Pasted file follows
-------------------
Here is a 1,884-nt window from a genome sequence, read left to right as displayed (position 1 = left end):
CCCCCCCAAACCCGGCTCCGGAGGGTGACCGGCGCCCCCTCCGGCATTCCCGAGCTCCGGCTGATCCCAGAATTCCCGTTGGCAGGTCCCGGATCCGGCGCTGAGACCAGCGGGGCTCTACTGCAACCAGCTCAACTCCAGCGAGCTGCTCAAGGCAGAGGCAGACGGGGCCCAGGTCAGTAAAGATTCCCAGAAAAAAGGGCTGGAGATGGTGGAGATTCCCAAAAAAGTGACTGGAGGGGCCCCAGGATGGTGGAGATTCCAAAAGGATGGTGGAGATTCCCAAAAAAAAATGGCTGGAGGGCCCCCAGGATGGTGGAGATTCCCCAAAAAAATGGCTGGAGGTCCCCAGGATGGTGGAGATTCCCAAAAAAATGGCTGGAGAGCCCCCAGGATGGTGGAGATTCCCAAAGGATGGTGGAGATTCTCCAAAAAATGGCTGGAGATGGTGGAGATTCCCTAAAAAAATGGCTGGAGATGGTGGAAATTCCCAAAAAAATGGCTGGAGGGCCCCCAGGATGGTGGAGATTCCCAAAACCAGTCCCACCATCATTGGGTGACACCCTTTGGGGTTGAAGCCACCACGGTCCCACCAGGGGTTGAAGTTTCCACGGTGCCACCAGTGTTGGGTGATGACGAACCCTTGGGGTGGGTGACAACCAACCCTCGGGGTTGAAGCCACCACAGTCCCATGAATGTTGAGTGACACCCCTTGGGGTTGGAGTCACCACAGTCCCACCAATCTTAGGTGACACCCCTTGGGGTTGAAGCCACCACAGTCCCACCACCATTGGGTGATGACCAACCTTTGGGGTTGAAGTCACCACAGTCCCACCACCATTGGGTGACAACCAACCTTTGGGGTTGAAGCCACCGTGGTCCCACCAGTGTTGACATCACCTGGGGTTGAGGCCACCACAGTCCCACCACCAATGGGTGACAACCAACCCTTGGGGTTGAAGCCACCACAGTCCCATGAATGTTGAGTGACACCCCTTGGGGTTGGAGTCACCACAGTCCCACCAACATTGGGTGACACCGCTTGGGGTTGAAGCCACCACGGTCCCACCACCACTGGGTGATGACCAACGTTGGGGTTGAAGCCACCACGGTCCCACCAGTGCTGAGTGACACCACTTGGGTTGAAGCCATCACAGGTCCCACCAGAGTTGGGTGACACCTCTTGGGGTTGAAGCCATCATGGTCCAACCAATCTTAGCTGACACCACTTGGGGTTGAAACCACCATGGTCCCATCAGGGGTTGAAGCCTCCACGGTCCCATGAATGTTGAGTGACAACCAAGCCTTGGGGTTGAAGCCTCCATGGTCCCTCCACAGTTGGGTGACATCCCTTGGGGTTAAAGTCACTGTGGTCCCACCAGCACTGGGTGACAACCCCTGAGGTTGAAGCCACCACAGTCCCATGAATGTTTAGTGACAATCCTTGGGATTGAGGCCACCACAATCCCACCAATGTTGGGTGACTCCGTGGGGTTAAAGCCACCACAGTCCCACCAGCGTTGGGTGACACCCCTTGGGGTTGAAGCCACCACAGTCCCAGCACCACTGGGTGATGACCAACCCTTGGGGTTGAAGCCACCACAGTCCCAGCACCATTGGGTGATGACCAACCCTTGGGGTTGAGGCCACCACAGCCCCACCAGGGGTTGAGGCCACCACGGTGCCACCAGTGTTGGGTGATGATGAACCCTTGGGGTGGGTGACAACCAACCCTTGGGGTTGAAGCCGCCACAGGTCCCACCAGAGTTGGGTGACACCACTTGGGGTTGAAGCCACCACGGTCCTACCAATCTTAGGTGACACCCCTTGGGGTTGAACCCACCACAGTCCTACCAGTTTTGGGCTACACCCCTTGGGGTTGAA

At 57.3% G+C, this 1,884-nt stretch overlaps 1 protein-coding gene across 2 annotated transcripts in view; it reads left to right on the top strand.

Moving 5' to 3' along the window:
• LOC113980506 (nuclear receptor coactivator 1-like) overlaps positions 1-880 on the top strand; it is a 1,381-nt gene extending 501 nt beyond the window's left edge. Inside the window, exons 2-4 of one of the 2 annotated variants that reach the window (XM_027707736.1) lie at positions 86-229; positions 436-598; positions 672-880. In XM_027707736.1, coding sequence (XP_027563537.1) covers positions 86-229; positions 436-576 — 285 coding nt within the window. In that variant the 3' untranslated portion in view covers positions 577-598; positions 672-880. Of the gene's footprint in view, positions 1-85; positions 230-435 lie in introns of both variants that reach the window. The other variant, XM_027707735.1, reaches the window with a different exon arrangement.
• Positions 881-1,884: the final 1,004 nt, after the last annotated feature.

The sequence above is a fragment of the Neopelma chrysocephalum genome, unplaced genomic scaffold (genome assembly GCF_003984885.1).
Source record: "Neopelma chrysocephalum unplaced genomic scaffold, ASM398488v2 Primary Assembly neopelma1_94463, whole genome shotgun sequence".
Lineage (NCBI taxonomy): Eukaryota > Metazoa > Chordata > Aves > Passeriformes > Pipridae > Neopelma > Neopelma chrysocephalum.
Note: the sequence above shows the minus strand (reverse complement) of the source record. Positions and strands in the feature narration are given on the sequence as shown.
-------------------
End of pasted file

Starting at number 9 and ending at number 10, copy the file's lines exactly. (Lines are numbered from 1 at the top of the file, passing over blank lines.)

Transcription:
Lineage (NCBI taxonomy): Eukaryota > Metazoa > Chordata > Aves > Passeriformes > Pipridae > Neopelma > Neopelma chrysocephalum.
Note: the sequence above shows the minus strand (reverse complement) of the source record. Positions and strands in the feature narration are given on the sequence as shown.